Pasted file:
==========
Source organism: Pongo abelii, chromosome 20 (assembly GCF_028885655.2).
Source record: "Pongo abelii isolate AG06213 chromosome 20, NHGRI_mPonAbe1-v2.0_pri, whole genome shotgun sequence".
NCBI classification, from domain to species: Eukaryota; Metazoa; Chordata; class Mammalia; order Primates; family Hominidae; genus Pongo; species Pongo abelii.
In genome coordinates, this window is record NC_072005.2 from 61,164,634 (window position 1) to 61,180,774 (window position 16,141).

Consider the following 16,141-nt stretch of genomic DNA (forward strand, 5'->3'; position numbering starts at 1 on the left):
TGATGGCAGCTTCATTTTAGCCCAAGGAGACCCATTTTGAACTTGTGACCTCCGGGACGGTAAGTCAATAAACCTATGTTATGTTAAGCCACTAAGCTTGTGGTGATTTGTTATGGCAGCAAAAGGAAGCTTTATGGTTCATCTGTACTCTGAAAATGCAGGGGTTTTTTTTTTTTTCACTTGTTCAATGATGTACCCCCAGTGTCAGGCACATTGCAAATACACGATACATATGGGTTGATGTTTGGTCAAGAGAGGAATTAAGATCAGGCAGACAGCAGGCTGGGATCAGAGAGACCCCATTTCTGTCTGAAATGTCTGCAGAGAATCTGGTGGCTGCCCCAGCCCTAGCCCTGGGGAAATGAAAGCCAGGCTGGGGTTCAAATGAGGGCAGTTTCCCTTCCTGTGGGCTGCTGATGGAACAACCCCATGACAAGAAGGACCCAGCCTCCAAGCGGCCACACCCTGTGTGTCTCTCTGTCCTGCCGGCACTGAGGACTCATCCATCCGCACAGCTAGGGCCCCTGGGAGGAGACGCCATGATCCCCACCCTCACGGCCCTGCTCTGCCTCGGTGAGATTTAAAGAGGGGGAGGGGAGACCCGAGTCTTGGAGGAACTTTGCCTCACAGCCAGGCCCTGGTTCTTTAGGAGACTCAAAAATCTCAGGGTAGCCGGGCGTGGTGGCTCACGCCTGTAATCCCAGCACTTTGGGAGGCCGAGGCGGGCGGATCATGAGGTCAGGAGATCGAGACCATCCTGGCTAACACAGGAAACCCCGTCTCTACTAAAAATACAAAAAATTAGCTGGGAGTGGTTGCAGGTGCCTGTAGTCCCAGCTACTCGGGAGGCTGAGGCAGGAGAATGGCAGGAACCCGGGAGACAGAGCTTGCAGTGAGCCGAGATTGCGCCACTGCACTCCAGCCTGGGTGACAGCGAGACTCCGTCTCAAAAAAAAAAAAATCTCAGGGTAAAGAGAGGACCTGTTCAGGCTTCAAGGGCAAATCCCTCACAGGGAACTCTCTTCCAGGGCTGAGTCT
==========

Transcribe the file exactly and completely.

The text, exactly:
Source organism: Pongo abelii, chromosome 20 (assembly GCF_028885655.2).
Source record: "Pongo abelii isolate AG06213 chromosome 20, NHGRI_mPonAbe1-v2.0_pri, whole genome shotgun sequence".
NCBI classification, from domain to species: Eukaryota; Metazoa; Chordata; class Mammalia; order Primates; family Hominidae; genus Pongo; species Pongo abelii.
In genome coordinates, this window is record NC_072005.2 from 61,164,634 (window position 1) to 61,180,774 (window position 16,141).

Consider the following 16,141-nt stretch of genomic DNA (forward strand, 5'->3'; position numbering starts at 1 on the left):
TGATGGCAGCTTCATTTTAGCCCAAGGAGACCCATTTTGAACTTGTGACCTCCGGGACGGTAAGTCAATAAACCTATGTTATGTTAAGCCACTAAGCTTGTGGTGATTTGTTATGGCAGCAAAAGGAAGCTTTATGGTTCATCTGTACTCTGAAAATGCAGGGGTTTTTTTTTTTTTCACTTGTTCAATGATGTACCCCCAGTGTCAGGCACATTGCAAATACACGATACATATGGGTTGATGTTTGGTCAAGAGAGGAATTAAGATCAGGCAGACAGCAGGCTGGGATCAGAGAGACCCCATTTCTGTCTGAAATGTCTGCAGAGAATCTGGTGGCTGCCCCAGCCCTAGCCCTGGGGAAATGAAAGCCAGGCTGGGGTTCAAATGAGGGCAGTTTCCCTTCCTGTGGGCTGCTGATGGAACAACCCCATGACAAGAAGGACCCAGCCTCCAAGCGGCCACACCCTGTGTGTCTCTCTGTCCTGCCGGCACTGAGGACTCATCCATCCGCACAGCTAGGGCCCCTGGGAGGAGACGCCATGATCCCCACCCTCACGGCCCTGCTCTGCCTCGGTGAGATTTAAAGAGGGGGAGGGGAGACCCGAGTCTTGGAGGAACTTTGCCTCACAGCCAGGCCCTGGTTCTTTAGGAGACTCAAAAATCTCAGGGTAGCCGGGCGTGGTGGCTCACGCCTGTAATCCCAGCACTTTGGGAGGCCGAGGCGGGCGGATCATGAGGTCAGGAGATCGAGACCATCCTGGCTAACACAGGAAACCCCGTCTCTACTAAAAATACAAAAAATTAGCTGGGAGTGGTTGCAGGTGCCTGTAGTCCCAGCTACTCGGGAGGCTGAGGCAGGAGAATGGCAGGAACCCGGGAGACAGAGCTTGCAGTGAGCCGAGATTGCGCCACTGCACTCCAGCCTGGGTGACAGCGAGACTCCGTCTCAAAAAAAAAAAAATCTCAGGGTAAAGAGAGGACCTGTTCAGGCTTCAAGGGCAAATCCCTCACAGGGAACTCTCTTCCAGGGCTGAGTCT